In our post last Wednesday on the first 4 most important questions to ask before buying plastic folding tables, we referenced load capacity weight, locking mechanisms, table leg gauges and the weight of the tables themselves. What else should you be asking your plastic folding table supplier before purchasing? Without further ado, check out the last 4 most important questions to ask before buying plastic folding tables.
1. Are the tables suitable for both indoor and outdoor events?
Plastic folding tables are the most durable table for indoor and outdoor events and are great for businesses that require lots of moving of furniture like party rental because they’re far more lightweight and durable than plywood folding tables.
2. If Yes, can they withstand the elements?
We wrote a blog post to answer this very question – compared to wood folding tables, plastic folding tables last extremely well to the elements – they’ve currently been outside for greater than 88 days and still going strong. Just give them a wipe and they’re ready for your next event.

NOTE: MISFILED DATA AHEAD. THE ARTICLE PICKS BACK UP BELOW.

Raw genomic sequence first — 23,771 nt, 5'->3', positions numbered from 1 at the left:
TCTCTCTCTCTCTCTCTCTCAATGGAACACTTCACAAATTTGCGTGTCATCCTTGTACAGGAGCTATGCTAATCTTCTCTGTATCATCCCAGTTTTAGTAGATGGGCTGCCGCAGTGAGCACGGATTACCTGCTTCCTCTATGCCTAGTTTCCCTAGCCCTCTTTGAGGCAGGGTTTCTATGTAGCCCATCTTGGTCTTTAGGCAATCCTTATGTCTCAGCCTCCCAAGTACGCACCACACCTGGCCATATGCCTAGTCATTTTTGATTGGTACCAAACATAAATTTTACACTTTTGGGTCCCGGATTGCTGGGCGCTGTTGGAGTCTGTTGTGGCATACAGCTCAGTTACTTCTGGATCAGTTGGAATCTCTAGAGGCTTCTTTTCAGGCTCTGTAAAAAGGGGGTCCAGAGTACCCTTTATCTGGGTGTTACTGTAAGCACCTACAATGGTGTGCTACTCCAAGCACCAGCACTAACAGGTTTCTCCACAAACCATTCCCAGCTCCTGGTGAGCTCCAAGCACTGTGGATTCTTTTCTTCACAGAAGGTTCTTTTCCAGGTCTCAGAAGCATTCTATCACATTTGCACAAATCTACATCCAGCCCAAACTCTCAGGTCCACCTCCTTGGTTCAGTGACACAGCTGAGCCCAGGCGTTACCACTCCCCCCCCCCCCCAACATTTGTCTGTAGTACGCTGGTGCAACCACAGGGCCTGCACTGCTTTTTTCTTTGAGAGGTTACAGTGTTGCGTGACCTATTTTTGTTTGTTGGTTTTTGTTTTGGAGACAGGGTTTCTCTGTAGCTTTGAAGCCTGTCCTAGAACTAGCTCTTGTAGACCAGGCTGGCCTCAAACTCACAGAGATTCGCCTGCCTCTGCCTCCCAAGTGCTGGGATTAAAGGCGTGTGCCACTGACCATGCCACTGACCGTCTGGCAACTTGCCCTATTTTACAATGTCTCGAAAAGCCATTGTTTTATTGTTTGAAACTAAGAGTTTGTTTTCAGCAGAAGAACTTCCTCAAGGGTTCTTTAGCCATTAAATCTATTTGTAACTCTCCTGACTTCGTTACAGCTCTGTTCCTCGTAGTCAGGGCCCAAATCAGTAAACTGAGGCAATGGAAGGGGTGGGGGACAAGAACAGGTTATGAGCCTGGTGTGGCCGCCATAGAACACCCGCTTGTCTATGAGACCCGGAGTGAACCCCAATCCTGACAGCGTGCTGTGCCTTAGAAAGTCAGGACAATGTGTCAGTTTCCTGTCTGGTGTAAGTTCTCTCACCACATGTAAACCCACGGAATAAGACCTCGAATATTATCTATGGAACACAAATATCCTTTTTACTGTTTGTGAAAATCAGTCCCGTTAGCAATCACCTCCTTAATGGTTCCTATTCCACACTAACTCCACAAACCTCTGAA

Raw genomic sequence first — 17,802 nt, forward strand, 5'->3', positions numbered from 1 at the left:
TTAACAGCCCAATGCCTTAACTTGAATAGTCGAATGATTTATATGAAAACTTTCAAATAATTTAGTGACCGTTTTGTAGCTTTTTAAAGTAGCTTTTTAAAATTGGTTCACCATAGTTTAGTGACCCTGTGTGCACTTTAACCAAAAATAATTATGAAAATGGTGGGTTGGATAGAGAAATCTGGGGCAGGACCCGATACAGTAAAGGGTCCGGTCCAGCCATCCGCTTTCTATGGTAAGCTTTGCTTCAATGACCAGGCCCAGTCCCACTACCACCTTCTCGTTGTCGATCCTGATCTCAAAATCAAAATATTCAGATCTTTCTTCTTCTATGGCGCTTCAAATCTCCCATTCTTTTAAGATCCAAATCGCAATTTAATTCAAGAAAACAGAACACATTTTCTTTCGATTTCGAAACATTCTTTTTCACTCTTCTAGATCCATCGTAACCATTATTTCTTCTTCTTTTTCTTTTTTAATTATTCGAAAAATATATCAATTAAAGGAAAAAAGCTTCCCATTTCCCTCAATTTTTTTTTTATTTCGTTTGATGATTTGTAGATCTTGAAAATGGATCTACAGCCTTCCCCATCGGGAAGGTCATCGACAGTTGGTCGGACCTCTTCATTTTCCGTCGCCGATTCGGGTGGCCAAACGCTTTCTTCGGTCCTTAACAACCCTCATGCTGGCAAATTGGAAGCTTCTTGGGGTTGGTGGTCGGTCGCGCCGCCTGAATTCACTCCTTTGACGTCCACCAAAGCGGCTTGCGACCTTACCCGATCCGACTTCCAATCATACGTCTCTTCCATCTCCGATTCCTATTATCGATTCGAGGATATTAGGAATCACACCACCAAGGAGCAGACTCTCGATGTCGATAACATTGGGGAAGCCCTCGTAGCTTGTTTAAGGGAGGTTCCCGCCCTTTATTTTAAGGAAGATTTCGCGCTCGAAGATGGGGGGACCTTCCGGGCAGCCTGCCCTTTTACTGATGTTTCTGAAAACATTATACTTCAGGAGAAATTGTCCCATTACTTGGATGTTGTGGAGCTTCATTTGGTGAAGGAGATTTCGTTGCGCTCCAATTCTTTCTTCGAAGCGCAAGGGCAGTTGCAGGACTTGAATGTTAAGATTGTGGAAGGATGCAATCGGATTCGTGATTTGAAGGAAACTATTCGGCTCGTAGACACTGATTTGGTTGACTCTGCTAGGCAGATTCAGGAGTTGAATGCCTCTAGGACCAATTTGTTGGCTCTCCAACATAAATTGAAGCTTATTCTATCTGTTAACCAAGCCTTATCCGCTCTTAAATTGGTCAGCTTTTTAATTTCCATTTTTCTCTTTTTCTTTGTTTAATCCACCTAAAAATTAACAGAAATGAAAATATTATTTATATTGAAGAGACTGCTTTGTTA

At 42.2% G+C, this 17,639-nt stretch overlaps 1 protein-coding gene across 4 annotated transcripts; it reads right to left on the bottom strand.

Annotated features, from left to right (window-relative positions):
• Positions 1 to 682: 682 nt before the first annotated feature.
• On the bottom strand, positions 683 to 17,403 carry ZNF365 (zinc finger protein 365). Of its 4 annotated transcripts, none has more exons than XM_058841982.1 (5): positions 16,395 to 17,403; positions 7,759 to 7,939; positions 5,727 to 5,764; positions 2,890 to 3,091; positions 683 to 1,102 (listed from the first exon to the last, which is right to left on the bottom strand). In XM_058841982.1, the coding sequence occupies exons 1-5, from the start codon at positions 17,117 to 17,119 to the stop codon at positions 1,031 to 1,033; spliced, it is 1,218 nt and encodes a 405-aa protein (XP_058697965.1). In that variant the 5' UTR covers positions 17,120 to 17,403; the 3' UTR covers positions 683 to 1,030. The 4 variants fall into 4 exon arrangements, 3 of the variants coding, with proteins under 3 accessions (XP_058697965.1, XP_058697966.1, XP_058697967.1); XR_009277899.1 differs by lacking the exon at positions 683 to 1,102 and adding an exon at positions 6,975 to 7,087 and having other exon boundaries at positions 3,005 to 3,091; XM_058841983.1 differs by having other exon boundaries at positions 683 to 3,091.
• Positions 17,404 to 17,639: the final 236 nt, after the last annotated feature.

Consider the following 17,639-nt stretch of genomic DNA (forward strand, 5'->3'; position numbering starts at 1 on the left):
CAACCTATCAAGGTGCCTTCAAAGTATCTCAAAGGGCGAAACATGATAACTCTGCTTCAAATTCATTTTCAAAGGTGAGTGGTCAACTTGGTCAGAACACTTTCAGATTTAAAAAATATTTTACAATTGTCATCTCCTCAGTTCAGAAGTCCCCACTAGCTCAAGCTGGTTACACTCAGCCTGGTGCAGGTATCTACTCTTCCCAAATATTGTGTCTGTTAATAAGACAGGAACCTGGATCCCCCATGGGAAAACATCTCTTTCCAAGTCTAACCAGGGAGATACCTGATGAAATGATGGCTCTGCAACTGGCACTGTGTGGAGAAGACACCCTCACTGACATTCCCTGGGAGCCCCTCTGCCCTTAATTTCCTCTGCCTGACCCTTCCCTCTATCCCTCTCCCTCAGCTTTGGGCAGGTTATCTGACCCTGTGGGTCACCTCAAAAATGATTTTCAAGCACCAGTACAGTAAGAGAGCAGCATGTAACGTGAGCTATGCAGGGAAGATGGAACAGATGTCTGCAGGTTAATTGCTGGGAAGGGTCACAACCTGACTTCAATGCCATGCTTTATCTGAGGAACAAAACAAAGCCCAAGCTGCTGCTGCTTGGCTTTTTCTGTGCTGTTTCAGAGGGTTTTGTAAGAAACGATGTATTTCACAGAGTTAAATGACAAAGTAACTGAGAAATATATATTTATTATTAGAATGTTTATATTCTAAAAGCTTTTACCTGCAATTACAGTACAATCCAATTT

3. Does the table have a warranty associated with it?
Making sure that the tables you are buying have a warranty of some kind is a good way to protect yourself in case manufacturing defects show themselves after purchase. All NES Reliable Plastic Folding Tables come with a Two Year Warranty against material or manufacturing defects.
4. What structure supports the weight on the table?
Does the table have a frame? How thick is the blow-mold (plastic) table top? Table frames are an extremely important aspect of plastic folding tables, particularly for commercial quality plastic folding tables as they provide structure, durability and ample load support. Combine a high quality table frame with a high quality blow-mold top and you are sure to have a table that can stand up to your needs. You can do this by checking out the table in person or by looking on your supplier’s website. It is often very obvious when a supplier has skimped on either aspect of the table; the top will look too thin for heavy use and the frame will look unsubstantial. An additional clue can be had by looking at the suggested weight rating for the table (especially if it is not published).